Eclipse and Crown Records
Woolworth's 1930s Music Department
In 1929 a new era was dawning. Woolworth and Crystalate were enjoying great success with 'The Victory' and hoped to build on the momentum in the new decade. Advances in technology meant that it had become possible to make eight inch (20cm) shellac discs more cheaply than the seven inch (17.5cm) Victory discs, giving up to minute more playing time. To mark the upgrade they chose the name 'Eclipse', believing it sounded more modern. Crystalate agreed an exclusive long-term contract to sell only to Woolworth. Following the technique developed for The Victory, the songs were captured electronically in the supplier's studio, where they were then mastered onto metal plates which were used to print the discs. The release schedule was stepped up, so that there would be at least five new records every week. To achieve this some of the best sellers from the early Victory and Mimosa labels were remastered.
Rival stores stocked "Broadcast Long-Playing Records" for one shilling and threepence (approximately 6½p), while Woolworth discs were under half of that price. Eclipse promised two hits per record, one on either side. Many of the songs were by famous artists, recording under a pseudonym. This moonlighting allowed them to make a little extra money outside an exclusive contract with another label. Other discs featured young rising stars. As well as songs, there was dance and military band music, and an ever-changing selection of comedy records, featuring popular BBC radio artists like Philip Ridgeway.
A typical record gave three minutes' playing time. Despite running at 78rpm and using a disposable needle rather than a stylus, the recording quality remains quite credible today, over eighty years after the records first hit the shelves. At the Woolworths Museum we have an built an extensive library. We have picked a few of our own favourites for the juke box, but will do our best to seek out any particular favourites that you remember from shopping at Woolies, or have heard on the radio. Why not drop us a line with your request?
(The page links show below include HTML5 audio with an option to download the file to play off-line, requiring an average bandwidth of 2 megabytes. Each includes a download link to save an MP3 copy of the song.
By 1935 Woolworth UK sold millions of Eclipse Records each year, but its margins were being eroded by escalating raw material costs. Something had to be done. Executives worked with Crystalate to find a solution. They came up with an innovative solution, buying new machinery and adopting a new manufacturing process. This allowed cheaper raw materials to be used. Discs were made of a revolutionary plastic called Bakelite in a larger nine inch (22.5cm) format. As well as allowing more playing time, the new material meant that the grooves did not have to be so tightly packed, making the records cheaper to produce. To mark the change, the records were rebranded "Crown", reinstating a marque that Edison Bell had used before the Great War. The label also signed new artists to broaden its appeal.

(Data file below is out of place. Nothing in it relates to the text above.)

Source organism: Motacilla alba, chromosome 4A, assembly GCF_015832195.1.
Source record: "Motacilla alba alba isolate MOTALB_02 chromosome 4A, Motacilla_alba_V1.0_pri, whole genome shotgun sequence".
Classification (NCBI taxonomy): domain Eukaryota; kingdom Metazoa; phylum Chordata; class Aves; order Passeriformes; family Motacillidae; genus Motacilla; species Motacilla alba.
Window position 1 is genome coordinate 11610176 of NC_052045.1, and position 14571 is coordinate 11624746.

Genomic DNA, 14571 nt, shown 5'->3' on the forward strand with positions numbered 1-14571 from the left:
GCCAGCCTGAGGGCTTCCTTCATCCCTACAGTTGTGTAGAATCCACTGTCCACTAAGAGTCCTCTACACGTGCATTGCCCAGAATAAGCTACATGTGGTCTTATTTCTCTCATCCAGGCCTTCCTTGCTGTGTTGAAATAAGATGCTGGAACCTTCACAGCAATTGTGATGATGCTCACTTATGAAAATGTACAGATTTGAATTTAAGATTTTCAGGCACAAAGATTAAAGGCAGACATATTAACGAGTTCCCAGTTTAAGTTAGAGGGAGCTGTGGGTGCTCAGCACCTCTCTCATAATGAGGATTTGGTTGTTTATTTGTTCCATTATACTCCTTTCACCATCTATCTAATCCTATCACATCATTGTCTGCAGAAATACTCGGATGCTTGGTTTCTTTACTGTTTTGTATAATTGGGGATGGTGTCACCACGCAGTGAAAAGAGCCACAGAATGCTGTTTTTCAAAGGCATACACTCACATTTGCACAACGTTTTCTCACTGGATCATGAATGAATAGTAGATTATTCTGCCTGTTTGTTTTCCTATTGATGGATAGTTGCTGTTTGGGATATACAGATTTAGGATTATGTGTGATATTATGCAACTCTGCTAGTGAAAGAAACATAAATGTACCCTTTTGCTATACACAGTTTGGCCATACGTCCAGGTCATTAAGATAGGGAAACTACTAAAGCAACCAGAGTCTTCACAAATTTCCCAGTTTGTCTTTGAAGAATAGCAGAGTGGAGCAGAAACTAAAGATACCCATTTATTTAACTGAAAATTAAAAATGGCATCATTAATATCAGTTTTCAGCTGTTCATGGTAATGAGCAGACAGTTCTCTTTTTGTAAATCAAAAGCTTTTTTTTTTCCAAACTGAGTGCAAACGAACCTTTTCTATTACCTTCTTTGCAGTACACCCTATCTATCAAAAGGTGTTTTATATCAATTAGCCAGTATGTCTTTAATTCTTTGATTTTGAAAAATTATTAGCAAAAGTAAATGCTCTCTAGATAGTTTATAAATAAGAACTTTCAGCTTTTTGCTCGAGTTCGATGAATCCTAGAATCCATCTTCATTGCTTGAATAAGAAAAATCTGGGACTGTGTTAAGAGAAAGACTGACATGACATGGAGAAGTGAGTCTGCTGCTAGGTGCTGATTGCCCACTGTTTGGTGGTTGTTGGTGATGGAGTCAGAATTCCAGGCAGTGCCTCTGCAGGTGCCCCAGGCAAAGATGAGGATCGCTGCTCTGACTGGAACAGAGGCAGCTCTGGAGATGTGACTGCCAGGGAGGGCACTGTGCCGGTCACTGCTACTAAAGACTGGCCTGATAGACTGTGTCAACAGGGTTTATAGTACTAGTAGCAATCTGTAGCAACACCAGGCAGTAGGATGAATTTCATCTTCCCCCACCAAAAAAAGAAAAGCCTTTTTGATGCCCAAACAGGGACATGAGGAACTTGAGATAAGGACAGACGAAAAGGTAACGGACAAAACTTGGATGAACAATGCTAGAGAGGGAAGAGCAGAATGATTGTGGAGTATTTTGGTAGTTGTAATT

Store players were upgraded too. Most had been treated to a wind-up gramophone in the early 1920s. The smaller stores were upgraded to electronic "record players", while the largest branches received fully-fledged radiograms to promote the offer. The move sparked a lot of interest among the staff about how the records were made. It spawned an article in the staff magazine, The New Bond, as a reporter visited the factory to describe the manufacturing process*. (*Please note that the linked page includes an embedded audio track*)
Crown favourites included Mrs. Jack Hylton and her Band (aka Ennis Parkes), Billy Merrin, who was nicknamed the King of the Midlands, and Rossini's Accordion Band. Rossini was actually Harry Bidgood, who also used the pseudonyms Don Porto and Primo Scala to get round a rule that allowed artists only one release a week. He had been Recording Manager for Vocalion, joining Crystalate at the merger in 1926, and played a pivotal role in their success.
Bidgood's biggest signing was Vera Lynn, who appeared, uncredited, on several disc before gaining a Crown byline of her own in 1937. She has spoken of how much she enjoyed working for Crown Record and seeing her records selling for sixpence at Woolworth's. Vera went on to become the Forces' Sweetheart and was appointed a Dame of the British Empire in the 1970s. One of Britain's best loved singers, to date she is the only nonogenarian to top the UK album chart. We're proud to offer two of her earliest recordings for your listening pleasure.
Sadly the gramophone record story of the 1930s did not have a completely happy ending, and goes to show the sacrifices that Woolworth bosses had to make in the last years of the decade. By the Summer of 1937 raw material prices had gone up to such an extent that sixpenny records were no longer profitable. Reluctantly company bosses concluded that they would have to drop the range and offer something else instead. Customers were disappointed but admired the firm's commitment to holding down prices. Amazingly in 1938 the replacement range was .... tinned fruit ... honestly - ain't life a peach? It was to be sixteen years before records returned as a regular range.
Crown Records to Download and Play
(The page links show below include HTML5 audio with an option to download the file to listen off-line, requiring an average bandwidth of 2 megabytes. All include a link to download the song as an MP3.
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